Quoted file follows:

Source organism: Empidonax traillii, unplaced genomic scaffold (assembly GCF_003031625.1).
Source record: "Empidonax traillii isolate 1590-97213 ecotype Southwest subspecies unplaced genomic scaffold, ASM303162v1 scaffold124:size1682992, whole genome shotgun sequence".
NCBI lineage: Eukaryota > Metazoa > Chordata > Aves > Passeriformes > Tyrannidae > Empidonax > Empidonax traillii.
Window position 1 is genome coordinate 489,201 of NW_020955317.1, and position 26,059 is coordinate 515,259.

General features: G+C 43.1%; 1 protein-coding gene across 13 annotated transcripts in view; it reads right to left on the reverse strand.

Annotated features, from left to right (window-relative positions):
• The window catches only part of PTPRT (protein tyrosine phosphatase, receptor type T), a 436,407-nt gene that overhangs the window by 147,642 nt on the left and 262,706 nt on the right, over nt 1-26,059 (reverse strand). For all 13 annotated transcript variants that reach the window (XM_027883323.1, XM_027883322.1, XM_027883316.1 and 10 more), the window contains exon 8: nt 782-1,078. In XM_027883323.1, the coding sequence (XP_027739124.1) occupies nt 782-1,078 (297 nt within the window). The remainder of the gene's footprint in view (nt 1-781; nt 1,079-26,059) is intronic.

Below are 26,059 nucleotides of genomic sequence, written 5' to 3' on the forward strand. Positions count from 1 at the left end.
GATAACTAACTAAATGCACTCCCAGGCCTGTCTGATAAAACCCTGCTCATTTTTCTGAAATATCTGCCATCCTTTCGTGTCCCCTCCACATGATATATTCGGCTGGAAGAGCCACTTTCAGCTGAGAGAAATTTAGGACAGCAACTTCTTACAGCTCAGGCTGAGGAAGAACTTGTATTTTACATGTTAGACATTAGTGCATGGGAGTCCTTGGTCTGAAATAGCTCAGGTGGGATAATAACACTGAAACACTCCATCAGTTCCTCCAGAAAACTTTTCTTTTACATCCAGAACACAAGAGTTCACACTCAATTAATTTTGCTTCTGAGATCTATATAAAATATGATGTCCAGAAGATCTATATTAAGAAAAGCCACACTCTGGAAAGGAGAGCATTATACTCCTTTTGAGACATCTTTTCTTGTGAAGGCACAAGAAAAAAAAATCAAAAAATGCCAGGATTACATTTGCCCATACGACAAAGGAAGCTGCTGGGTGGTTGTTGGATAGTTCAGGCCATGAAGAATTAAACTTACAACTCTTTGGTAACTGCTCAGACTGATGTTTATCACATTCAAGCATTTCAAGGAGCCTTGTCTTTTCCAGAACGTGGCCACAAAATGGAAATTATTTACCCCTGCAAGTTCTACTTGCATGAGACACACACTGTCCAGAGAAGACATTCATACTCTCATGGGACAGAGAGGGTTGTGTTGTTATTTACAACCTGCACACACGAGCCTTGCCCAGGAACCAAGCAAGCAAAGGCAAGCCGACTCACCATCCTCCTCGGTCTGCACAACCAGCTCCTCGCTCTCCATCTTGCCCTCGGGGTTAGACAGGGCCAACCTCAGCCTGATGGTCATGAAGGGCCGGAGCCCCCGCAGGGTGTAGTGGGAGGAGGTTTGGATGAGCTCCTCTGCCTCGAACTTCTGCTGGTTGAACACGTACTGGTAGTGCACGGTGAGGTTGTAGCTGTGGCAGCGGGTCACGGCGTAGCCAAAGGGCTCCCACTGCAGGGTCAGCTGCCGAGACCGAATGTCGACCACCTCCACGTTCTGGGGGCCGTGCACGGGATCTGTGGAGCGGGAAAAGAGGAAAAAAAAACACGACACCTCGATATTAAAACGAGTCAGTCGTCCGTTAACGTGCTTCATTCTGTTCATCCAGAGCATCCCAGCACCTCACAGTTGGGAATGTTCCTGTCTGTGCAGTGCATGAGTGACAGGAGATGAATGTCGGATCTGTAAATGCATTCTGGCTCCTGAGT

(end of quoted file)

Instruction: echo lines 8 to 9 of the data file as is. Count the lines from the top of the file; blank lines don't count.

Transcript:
Below are 26,059 nucleotides of genomic sequence, written 5' to 3' on the forward strand. Positions count from 1 at the left end.
GATAACTAACTAAATGCACTCCCAGGCCTGTCTGATAAAACCCTGCTCATTTTTCTGAAATATCTGCCATCCTTTCGTGTCCCCTCCACATGATATATTCGGCTGGAAGAGCCACTTTCAGCTGAGAGAAATTTAGGACAGCAACTTCTTACAGCTCAGGCTGAGGAAGAACTTGTATTTTACATGTTAGACATTAGTGCATGGGAGTCCTTGGTCTGAAATAGCTCAGGTGGGATAATAACACTGAAACACTCCATCAGTTCCTCCAGAAAACTTTTCTTTTACATCCAGAACACAAGAGTTCACACTCAATTAATTTTGCTTCTGAGATCTATATAAAATATGATGTCCAGAAGATCTATATTAAGAAAAGCCACACTCTGGAAAGGAGAGCATTATACTCCTTTTGAGACATCTTTTCTTGTGAAGGCACAAGAAAAAAAAATCAAAAAATGCCAGGATTACATTTGCCCATACGACAAAGGAAGCTGCTGGGTGGTTGTTGGATAGTTCAGGCCATGAAGAATTAAACTTACAACTCTTTGGTAACTGCTCAGACTGATGTTTATCACATTCAAGCATTTCAAGGAGCCTTGTCTTTTCCAGAACGTGGCCACAAAATGGAAATTATTTACCCCTGCAAGTTCTACTTGCATGAGACACACACTGTCCAGAGAAGACATTCATACTCTCATGGGACAGAGAGGGTTGTGTTGTTATTTACAACCTGCACACACGAGCCTTGCCCAGGAACCAAGCAAGCAAAGGCAAGCCGACTCACCATCCTCCTCGGTCTGCACAACCAGCTCCTCGCTCTCCATCTTGCCCTCGGGGTTAGACAGGGCCAACCTCAGCCTGATGGTCATGAAGGGCCGGAGCCCCCGCAGGGTGTAGTGGGAGGAGGTTTGGATGAGCTCCTCTGCCTCGAACTTCTGCTGGTTGAACACGTACTGGTAGTGCACGGTGAGGTTGTAGCTGTGGCAGCGGGTCACGGCGTAGCCAAAGGGCTCCCACTGCAGGGTCAGCTGCCGAGACCGAATGTCGACCACCTCCACGTTCTGGGGGCCGTGCACGGGATCTGTGGAGCGGGAAAAGAGGAAAAAAAAACACGACACCTCGATATTAAAACGAGTCAGTCGTCCGTTAACGTGCTTCATTCTGTTCATCCAGAGCATCCCAGCACCTCACAGTTGGGAATGTTCCTGTCTGTGCAGTGCATGAGTGACAGGAGATGAATGTCGGATCTGTAAATGCATTCTGGCTCCTGAGT